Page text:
When Indonesia's anti-drug chief, Budi Waseso, announced plans to guard a death-row prison island with crocodiles earlier this week, pointing out that they can't be bribed, the government rushed to explain the idea away as just a joke. But Waseso defied the suggestion of humor on Friday and doubled down on the idea, saying that he now wants to add tigers and piranha fish to add an additional layer of security.
The head of the National Narcotics Agency said that he had already gotten two crocodiles from a farm to study their power and aggression, according to Indonesia's Rima News, and noted that he might ultimately put as many as 1,000 in place around the prison to keep convicts from escaping.
"The number will depend on how big the area is, or whether perhaps to combine them with piranhas," Waseso told reporters, who were probably still trying to figure out if he was serious. "Because the (prison) personnel numbers are short, we can use wild animals. We could use tigers too — for conservation at the same time."
Waseso originally proposed his idea to replace prison guards with ferocious animals on Sunday, which he said would cut down on the corruption notorious in Indonesia's prison system.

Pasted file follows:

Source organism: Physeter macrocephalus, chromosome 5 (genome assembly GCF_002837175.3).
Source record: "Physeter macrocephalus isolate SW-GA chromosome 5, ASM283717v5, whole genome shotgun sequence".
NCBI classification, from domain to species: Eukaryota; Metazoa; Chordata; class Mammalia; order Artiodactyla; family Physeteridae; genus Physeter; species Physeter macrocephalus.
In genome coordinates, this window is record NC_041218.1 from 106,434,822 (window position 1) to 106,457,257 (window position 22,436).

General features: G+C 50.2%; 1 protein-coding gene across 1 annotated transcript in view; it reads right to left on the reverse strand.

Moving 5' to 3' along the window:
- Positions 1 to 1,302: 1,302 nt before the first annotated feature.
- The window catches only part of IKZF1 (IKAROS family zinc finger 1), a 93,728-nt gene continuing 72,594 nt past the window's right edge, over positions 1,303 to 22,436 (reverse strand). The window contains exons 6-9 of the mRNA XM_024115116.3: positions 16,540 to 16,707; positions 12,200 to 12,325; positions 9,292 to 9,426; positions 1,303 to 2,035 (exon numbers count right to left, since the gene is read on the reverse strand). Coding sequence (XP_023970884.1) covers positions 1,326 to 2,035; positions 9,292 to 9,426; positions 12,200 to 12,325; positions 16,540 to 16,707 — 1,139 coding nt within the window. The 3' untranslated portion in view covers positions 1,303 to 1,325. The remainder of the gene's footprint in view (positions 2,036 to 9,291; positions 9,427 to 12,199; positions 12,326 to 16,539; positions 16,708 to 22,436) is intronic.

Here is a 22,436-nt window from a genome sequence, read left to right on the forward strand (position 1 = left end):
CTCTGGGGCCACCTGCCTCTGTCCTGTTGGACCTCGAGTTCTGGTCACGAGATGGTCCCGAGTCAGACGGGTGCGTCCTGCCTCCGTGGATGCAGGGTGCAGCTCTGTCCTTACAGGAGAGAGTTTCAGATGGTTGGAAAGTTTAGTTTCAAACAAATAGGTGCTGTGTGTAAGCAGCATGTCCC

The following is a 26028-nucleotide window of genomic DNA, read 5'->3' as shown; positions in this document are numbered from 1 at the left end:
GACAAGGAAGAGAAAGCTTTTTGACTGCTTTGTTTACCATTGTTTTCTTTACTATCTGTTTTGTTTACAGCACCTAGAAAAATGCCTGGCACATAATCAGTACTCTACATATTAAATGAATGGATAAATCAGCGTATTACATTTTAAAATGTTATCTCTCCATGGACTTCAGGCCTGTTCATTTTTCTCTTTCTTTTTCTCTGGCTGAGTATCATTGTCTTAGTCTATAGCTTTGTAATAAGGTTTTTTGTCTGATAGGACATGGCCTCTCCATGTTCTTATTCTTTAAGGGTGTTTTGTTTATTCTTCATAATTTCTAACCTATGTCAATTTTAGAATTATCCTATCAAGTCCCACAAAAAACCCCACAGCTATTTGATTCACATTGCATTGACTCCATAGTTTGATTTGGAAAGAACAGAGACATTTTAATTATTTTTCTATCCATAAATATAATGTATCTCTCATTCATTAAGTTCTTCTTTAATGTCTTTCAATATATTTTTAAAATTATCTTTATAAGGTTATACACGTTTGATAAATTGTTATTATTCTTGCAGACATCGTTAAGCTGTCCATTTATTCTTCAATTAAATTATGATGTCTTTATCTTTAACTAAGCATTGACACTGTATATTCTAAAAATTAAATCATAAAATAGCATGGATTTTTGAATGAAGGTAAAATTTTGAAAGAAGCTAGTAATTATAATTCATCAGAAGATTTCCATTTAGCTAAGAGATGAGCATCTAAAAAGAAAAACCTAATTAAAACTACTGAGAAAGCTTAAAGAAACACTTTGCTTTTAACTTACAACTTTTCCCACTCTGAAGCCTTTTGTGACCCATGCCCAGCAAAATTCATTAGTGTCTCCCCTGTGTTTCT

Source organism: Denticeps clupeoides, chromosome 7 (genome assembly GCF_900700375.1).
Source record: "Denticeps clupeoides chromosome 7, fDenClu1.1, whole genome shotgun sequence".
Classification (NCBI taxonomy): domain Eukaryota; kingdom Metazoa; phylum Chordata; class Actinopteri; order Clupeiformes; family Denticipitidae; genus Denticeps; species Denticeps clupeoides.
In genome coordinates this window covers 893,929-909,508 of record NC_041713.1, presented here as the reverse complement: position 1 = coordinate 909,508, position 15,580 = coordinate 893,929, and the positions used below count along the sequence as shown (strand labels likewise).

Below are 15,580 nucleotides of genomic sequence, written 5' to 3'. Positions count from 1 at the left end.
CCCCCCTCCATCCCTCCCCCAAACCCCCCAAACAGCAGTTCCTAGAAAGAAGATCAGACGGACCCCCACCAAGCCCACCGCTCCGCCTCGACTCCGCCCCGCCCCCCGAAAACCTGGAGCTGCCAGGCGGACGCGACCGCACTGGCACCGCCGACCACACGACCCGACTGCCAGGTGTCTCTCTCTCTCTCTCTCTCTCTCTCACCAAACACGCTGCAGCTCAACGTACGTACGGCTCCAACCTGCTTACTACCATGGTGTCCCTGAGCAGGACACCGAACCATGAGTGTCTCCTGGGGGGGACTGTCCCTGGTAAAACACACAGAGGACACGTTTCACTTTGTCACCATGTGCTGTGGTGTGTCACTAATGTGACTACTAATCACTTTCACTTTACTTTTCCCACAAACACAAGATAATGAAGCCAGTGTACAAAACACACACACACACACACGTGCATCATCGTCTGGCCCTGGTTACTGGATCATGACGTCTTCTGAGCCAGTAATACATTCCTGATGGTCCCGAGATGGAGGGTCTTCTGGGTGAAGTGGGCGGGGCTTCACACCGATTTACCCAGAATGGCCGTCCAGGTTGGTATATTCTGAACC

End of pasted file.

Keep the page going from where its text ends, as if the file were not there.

"You can't bribe crocodiles," he said. "You can't convince them to let inmates escape."
In separate comments on the TVOne channel, Waseso rejected critics who said his plans to use animals as guards violated the human rights of convicts.
"We have to look at the whole problem," he said. "These people are murderers — mass murderers. Shouldn't we also look at the human rights of their victims?"
The Ministry of Justice and Human Rights is currently searching for a location in the country that would be suitable for the future prison.
Indonesian President Joko Widodo has declared a war on what he has called a "narcotics emergency," citing a study that showed at least 40 people a day were dying from drug use.
His government has taken a particularly harsh stance against drug dealers to combat high rates of narcotic use. Widodo has repeatedly refused clemency to traffickers and more than two dozen drug convicts, mostly foreigners, have been executed this year after a five-year moratorium on the death penalty. In April of this year, Indonesia executed two Australian drug traffickers by firing squad, prompting Australia to withdraw its ambassadors from the southeast Asian country.
The National Narcotics Agency had previously attracted controversy when an official suggested that traffickers caught with drugs should be punished by making them overdose on their own supply.
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